Once the big bankruptcy decision has been made, you might think that you are on your way to the financial fresh start you envision. No matter how much thought has gone into your decision to file, though, going ahead with a filing might need to wait if you fit one of the categories below. Read on and find out what kind of things could have you delaying your bankruptcy filing for a bit.
Have You Previously Filed?
You can file for bankruptcy as many times as you feel the need — just not as often as you like. Chapter 7 filers must wait for at least eight years to elapse between the discharge date (not the filing date) of your most recent chapter 7 filing and the date of the new filing. Be sure to do the math and make sure you don't pay an unnecessary filing fee for a premature new filing. Only two years are necessary for a chapter 13 to chapter 13 case and other limits vary when you switch things up and file different types.
Have You Used Your Credit Cards?
Federal law protects not just consumers but creditors too. When a filer uses their credit cards just prior to filing for bankruptcy, it might come under scrutiny. The point is to avoid the appearance of fraudulent credit card activity and that might happen if you've gone over the cash advance limit or the credit card purchases limit and the purchase could be perceived as frivolous. If you have done so, you might need to put your filing off for a few months to allow the charges to fall off.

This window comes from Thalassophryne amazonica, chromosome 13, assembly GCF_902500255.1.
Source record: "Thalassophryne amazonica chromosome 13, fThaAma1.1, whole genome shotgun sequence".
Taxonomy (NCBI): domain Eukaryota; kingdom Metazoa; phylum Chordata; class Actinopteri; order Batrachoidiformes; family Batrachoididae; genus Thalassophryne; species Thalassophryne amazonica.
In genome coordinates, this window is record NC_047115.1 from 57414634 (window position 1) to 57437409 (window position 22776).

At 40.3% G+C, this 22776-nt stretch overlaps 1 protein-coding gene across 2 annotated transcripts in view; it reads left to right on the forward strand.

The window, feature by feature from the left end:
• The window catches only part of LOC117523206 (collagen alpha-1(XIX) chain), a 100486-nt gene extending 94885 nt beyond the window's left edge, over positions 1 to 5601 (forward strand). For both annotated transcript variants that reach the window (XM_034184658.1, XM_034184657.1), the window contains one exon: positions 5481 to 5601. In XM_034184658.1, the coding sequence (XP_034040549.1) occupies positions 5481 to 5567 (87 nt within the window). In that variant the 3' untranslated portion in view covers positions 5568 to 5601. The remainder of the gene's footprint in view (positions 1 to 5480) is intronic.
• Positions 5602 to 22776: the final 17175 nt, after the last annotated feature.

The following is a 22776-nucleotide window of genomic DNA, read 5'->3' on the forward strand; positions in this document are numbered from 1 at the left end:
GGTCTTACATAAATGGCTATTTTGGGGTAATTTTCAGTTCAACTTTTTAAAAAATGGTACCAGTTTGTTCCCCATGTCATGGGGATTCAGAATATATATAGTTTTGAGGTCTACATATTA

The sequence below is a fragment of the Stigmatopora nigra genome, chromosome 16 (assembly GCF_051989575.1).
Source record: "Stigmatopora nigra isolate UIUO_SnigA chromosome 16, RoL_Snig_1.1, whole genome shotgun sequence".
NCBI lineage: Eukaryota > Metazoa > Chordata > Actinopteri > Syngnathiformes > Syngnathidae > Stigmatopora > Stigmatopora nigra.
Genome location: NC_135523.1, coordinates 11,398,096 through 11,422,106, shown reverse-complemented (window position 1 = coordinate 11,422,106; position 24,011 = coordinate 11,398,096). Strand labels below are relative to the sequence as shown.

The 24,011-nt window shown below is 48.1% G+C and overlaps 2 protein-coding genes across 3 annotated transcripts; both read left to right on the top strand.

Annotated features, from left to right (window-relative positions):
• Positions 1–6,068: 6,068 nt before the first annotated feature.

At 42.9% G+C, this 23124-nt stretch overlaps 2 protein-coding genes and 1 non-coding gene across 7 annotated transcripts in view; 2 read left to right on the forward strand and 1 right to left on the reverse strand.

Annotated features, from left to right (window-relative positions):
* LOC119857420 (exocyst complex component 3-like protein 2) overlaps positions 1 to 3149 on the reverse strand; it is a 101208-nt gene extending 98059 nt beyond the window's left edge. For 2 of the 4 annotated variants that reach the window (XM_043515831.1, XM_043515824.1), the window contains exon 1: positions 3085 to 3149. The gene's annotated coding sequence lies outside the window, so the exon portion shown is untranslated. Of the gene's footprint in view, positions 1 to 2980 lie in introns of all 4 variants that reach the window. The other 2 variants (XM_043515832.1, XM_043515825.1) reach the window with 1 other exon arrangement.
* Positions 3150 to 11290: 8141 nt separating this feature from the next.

Is Your Income Too Healthy?
Having a high income is nothing to be ashamed about and it's certainly not a remedy for filing bankruptcy. High-income filers need protection too. Unfortunately, the bankruptcy codes see it differently. If you make more than your state's median income, you may need to pass the means test. If you don't and you expect your income to drop in the coming months, you might have to put off filing for chapter 7. Chapter 13, however, has no income limits.
Avoiding the above is easy if you speak to a bankruptcy attorney first. They can look at your financial situation and advise you on when to file and the type of bankruptcy to file. To learn more about the above issues, speak to a bankruptcy attorney.Share